The Happies and Contents

January 1st, 2019

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This was a Christmas for the books. At 3 11/12ths, my daughters are the perfect age to fully embody the magic of Christmas with zero guile. We really went for it with the full-scale Santa propaganda. I took them to the Nutcracker, spent a day at Santa’s Land, and tried not to act shocked and dismayed when Phoebe told the roving “Santa” there that she wanted a “Mickey Mouse” for Christmas. (This is going to be a good lesson in disappointment for you, kid, because I’m not looking at some landfill-bound Mickey Mouse toy in my living room for the rest of the year.)

What Santa actually brought for Christmas was a simple wooden dollhouse and a pair of ice skates. But my daughters were mostly excited about the cheap wooden spinning tops and the thematic band-aids in their stockings. One recent morning, Eliza woke up to a nightmare that “Phoebe took all my band-aids!” and I had to rub her back for a while to get her to calm down. Phoebe, meanwhile, sullenly explained that she actually put some of the band-aids in the medicine cabinet for later. Twin problems.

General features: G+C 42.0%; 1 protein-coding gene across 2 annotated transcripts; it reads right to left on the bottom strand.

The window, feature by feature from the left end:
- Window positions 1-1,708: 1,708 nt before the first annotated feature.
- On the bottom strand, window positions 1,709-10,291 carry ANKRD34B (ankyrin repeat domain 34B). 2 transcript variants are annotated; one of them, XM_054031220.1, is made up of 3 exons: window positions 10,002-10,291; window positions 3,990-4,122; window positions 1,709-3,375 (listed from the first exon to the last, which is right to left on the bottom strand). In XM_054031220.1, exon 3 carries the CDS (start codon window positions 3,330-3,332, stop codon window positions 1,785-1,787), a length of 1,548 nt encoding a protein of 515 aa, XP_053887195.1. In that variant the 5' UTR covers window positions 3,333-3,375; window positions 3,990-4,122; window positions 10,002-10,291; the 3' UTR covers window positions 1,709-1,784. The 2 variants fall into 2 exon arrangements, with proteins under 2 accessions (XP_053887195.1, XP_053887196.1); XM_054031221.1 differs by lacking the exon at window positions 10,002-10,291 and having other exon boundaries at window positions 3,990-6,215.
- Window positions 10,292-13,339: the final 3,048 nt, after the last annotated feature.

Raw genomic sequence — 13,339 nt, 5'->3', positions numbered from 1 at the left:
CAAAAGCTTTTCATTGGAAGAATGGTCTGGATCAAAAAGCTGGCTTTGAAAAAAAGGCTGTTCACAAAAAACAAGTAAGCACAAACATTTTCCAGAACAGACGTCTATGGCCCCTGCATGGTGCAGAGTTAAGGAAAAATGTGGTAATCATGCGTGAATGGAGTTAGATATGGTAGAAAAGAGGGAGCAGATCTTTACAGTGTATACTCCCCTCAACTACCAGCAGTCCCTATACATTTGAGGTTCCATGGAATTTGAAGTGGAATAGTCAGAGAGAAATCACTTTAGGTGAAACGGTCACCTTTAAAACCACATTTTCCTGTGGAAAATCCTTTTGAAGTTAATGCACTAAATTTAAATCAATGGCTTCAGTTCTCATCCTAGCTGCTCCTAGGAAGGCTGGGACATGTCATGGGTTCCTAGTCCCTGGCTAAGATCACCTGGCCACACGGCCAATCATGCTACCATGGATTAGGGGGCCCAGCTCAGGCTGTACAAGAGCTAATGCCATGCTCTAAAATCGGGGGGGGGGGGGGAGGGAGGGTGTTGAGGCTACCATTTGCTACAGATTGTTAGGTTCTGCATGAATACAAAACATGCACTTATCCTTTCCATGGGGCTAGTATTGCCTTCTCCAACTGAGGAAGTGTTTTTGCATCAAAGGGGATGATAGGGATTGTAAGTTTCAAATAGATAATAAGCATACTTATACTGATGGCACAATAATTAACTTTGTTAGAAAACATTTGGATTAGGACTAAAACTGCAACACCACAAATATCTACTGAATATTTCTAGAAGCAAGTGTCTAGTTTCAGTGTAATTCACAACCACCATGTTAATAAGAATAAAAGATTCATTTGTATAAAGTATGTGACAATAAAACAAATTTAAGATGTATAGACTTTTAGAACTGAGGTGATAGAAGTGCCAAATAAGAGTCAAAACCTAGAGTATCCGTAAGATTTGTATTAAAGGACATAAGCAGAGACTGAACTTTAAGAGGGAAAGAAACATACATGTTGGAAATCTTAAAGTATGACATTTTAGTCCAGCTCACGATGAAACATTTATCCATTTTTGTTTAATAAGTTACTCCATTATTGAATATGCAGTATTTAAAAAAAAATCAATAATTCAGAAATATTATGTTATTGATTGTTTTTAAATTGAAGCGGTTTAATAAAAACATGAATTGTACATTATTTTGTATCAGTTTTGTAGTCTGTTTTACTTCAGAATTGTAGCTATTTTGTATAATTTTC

My strongest memory of Christmas morning will probably be Phoebe, exasperated as she opened yet another gift, proclaiming: “I really hope this is not another book.” Who are you, child?!

I took a week off of work to spend extra time with my kids while they are on holiday break. This was a momentous decision for me, a workaholic freelancer who typically lives in a state of chronic anxiety about loosening the reins and potentially letting my entire business fall to hell. I hadn’t taken a week off over the holidays since college. But I wanted to make time to truly experience the joy/pain of winter break, and it has been a memory-maker.

  • We spent roughly the first half of every day in our pajamas.
  • We saw our first movie (Mary Poppins Returns).
  • We went for walks in the woods by our house.
  • We made do while the power was out.
  • We went ice skating.
  • And we had a good handful of one-on-one dates, something we never have enough time for in our normal life.

Now, it is New Year’s Eve. My husband is at work, my children are asleep and I am fielding texts from friends saying “Happy New Years!” on Paris time because no one in my orbit can stay up past the nines. I can, and I will, but alone, and I’ll spend my time cleaning the bathroom and tossing out old toys and clothes. That’s the virgo introvert’s dream New Years, because the goal is to wake up to a brand new year that’s clean, tidy, and arranged.


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